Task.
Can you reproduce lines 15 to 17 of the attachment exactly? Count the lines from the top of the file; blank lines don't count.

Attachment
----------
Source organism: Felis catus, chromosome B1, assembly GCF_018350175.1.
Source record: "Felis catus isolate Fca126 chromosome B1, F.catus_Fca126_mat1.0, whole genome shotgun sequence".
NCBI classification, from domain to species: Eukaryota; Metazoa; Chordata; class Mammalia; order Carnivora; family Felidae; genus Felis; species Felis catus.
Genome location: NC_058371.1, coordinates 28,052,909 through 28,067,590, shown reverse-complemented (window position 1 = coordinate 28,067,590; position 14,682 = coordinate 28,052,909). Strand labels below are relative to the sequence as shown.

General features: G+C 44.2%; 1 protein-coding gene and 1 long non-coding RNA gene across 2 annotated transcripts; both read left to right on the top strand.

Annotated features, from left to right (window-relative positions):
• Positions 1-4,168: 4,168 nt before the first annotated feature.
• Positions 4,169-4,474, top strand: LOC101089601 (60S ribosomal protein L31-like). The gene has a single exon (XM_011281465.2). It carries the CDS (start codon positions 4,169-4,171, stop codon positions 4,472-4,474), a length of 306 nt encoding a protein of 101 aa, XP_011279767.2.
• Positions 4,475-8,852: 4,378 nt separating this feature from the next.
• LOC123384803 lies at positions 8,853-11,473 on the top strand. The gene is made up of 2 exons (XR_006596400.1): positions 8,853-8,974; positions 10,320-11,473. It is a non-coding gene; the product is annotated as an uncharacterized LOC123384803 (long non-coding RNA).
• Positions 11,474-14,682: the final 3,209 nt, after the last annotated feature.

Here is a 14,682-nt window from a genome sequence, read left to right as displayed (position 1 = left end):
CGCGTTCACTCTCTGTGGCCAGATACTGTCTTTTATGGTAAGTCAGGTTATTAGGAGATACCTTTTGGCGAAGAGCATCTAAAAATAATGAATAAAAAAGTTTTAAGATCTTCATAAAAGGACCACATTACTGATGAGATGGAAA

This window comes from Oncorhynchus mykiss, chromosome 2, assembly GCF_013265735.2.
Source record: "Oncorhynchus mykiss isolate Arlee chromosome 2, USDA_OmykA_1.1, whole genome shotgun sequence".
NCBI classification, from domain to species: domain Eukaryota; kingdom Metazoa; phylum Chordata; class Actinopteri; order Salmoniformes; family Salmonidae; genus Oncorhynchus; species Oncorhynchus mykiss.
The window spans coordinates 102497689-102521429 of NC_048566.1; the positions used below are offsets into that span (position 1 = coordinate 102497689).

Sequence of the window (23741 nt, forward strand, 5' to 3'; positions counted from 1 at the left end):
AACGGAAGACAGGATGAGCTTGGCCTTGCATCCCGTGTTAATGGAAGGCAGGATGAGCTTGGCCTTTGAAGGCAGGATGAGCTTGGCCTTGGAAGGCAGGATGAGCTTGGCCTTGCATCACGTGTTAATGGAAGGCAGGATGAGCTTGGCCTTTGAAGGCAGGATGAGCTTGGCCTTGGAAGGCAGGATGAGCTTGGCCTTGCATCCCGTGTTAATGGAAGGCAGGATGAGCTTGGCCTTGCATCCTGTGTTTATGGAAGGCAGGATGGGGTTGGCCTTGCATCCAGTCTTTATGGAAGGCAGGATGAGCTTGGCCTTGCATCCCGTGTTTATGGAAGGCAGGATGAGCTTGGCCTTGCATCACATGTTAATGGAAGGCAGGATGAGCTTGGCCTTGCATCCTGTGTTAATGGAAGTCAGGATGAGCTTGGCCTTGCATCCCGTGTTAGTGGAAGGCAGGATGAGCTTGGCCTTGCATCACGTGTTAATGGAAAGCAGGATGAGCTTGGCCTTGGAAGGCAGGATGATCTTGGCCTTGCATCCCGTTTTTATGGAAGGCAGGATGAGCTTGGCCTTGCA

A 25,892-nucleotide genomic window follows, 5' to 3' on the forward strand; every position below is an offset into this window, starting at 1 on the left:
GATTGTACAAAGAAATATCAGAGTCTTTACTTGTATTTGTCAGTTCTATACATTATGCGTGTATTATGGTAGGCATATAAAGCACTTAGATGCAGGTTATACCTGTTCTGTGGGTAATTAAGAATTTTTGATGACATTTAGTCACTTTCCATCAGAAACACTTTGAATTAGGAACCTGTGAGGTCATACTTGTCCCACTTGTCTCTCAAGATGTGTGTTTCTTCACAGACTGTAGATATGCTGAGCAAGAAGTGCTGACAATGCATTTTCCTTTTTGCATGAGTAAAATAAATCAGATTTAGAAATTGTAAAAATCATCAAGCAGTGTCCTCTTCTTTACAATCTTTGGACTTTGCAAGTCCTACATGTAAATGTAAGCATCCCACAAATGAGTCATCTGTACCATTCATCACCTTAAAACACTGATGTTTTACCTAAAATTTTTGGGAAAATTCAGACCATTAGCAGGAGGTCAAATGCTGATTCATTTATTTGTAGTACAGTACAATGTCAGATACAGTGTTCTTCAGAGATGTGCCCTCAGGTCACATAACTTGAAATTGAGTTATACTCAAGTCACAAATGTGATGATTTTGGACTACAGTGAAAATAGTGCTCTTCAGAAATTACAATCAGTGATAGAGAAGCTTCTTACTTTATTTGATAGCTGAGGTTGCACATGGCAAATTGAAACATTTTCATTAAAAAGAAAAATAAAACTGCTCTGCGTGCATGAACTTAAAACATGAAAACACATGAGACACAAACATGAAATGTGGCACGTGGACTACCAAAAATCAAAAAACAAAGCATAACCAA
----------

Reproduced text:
Source record: "Oncorhynchus mykiss isolate Arlee chromosome 2, USDA_OmykA_1.1, whole genome shotgun sequence".
NCBI classification, from domain to species: domain Eukaryota; kingdom Metazoa; phylum Chordata; class Actinopteri; order Salmoniformes; family Salmonidae; genus Oncorhynchus; species Oncorhynchus mykiss.
The window spans coordinates 102497689-102521429 of NC_048566.1; the positions used below are offsets into that span (position 1 = coordinate 102497689).